February 02, 2017

03/02/2017: The strong need for the milling industry in sub-Saharian Africa to advance

by Clifford Spencer

We will soon be settling down to the rigours of the approaching UK winter whilst tucking into tasty bread, pasta, puddings, cakes, biscuits and other various nutritious and filling treats - all part of the fantastic range of foods based on the most advanced milling technology that western nations enjoy
Clifford Spencer

The Christmas period will certainly provide a contrast to the Milling4Life team’s recent trip to Ethiopia and our learning of the food system there.

In particular the demonstrated strong need for the milling industry in sub-Saharan Africa to advance at a rapid rate of knots so that Ethiopia and other sub-Saharan countries can enjoy the benefit of balanced and nutritious milling products.

When we arrived at Addis Ababa airport we were greeted by pictures of a minute ochre-red seed and a billboard with the words: "Teff: the ultimate gluten-free crop!" Ethiopia is indeed the native home of Teff, a highly nutritious ancient grain increasingly finding its way into health-food shops and supermarkets in Europe and America.

We ate Teff with traditional meals during our stay and I understand little has changed in its field production over recent decades as the grain is little used outside of Africa.

Its tiny seeds – the size of poppy seeds – are high in calcium, iron and protein, and boast an impressive set of amino acids. Naturally gluten-free, the grain can substitute for wheat flour in anything from bread and pasta to waffles and pizza bases.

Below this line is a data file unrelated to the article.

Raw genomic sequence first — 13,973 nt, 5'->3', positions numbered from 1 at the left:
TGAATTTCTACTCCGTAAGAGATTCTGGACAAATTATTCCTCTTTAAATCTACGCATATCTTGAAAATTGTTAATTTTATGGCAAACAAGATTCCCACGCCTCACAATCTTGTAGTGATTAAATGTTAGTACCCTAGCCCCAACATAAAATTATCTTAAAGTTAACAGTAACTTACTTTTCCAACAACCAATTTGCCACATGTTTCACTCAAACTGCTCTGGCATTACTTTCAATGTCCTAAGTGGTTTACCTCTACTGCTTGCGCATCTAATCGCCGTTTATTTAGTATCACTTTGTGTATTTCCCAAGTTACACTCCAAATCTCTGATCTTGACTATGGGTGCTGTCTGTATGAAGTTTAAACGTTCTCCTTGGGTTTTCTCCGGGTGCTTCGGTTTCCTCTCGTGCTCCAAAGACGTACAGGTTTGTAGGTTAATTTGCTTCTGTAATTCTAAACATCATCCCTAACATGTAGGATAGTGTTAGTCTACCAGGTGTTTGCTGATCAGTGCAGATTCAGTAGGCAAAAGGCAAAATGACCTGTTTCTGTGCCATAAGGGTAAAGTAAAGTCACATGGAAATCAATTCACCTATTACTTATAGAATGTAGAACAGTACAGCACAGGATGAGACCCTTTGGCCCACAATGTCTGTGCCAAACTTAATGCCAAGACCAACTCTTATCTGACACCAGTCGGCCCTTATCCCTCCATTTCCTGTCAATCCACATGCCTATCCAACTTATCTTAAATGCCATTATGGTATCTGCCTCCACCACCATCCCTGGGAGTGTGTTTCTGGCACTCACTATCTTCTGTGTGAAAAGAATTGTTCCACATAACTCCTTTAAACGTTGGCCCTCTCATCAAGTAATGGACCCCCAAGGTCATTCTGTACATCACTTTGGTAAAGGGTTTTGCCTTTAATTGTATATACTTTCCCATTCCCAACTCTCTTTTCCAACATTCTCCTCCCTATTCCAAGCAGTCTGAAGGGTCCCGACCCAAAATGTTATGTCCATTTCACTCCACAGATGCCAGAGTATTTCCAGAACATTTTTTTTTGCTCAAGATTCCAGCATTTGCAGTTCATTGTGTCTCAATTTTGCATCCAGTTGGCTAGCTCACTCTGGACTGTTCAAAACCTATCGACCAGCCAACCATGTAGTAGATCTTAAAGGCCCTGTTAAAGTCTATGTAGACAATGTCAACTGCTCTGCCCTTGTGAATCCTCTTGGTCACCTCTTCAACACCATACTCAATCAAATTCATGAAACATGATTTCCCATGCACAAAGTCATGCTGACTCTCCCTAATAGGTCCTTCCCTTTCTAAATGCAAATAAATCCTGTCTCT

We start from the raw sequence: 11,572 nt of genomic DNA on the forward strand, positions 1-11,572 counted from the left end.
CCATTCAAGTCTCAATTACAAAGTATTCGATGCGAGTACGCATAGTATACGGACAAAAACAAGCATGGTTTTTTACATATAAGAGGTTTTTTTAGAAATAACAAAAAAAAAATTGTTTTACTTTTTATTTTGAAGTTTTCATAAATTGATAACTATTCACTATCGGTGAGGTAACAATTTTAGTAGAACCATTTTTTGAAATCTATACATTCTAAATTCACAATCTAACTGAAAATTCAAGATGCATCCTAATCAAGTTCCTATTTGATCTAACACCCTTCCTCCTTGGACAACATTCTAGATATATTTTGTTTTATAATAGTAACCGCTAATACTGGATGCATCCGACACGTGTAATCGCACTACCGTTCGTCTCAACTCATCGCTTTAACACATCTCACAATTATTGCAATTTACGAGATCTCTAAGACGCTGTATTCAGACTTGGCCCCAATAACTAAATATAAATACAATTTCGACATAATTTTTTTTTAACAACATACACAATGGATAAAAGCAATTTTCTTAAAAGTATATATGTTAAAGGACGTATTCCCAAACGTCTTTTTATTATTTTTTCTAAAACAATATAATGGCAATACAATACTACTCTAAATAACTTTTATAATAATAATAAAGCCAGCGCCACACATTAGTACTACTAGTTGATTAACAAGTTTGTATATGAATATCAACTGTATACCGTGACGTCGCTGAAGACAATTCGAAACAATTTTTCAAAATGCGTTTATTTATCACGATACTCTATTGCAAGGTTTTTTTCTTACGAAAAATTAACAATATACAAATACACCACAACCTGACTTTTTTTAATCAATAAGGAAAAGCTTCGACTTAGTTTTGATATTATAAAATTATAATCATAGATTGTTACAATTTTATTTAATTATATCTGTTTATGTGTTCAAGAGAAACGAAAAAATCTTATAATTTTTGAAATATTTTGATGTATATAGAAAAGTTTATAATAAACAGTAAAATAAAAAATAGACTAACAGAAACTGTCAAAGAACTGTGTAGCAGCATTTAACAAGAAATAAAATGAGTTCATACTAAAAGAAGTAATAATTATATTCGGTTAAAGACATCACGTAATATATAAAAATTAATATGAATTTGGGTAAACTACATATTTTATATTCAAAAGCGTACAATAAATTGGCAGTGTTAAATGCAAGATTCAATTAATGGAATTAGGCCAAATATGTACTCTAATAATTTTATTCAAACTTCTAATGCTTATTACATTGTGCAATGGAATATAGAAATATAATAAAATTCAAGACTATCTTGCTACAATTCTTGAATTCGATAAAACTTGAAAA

In particular the benefits of the latest milling technology are yet to be provided in all its various glories to leading indigenous African crops such as Teff, Millett and Sorghum.

Of course crops like Maize and Rice grown on the African continent can and do benefit from milling technology developed in other areas of the world that grow these crops and which can then be provided for Africa.

However there are good agricultural reasons for the growing of various African indigenous grains and I will start to examine this situation and these crops and their milling potential and their needed milling developments in more detail a series of articles starting in the January issue of Milling & Grain.

Read the full article HERE.

The Global Miller
This blog is maintained by The Global Miller staff and is supported by the magazine Milling and Grain
which is published by Perendale Publishers Limited.

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